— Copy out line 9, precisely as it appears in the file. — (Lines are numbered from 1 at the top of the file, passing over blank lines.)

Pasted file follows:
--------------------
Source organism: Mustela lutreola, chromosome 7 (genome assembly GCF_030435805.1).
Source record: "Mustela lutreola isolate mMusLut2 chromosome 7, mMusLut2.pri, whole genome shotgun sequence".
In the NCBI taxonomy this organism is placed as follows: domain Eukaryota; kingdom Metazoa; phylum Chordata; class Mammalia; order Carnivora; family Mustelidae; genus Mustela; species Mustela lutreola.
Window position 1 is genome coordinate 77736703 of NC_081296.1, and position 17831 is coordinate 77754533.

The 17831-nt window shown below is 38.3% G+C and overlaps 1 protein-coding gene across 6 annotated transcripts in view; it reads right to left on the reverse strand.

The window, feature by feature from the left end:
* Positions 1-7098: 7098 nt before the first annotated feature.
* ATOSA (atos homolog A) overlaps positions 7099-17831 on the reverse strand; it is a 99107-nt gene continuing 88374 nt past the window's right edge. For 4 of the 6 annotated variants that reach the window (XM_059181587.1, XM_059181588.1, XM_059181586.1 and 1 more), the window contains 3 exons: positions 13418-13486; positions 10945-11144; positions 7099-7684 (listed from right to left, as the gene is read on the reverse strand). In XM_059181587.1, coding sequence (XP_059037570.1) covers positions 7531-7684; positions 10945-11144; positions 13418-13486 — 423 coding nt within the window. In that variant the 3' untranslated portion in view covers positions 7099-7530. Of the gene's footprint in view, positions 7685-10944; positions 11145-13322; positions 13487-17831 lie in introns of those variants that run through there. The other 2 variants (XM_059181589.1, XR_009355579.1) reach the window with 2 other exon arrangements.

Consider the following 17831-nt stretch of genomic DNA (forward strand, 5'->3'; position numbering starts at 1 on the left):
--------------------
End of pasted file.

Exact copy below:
Consider the following 17831-nt stretch of genomic DNA (forward strand, 5'->3'; position numbering starts at 1 on the left):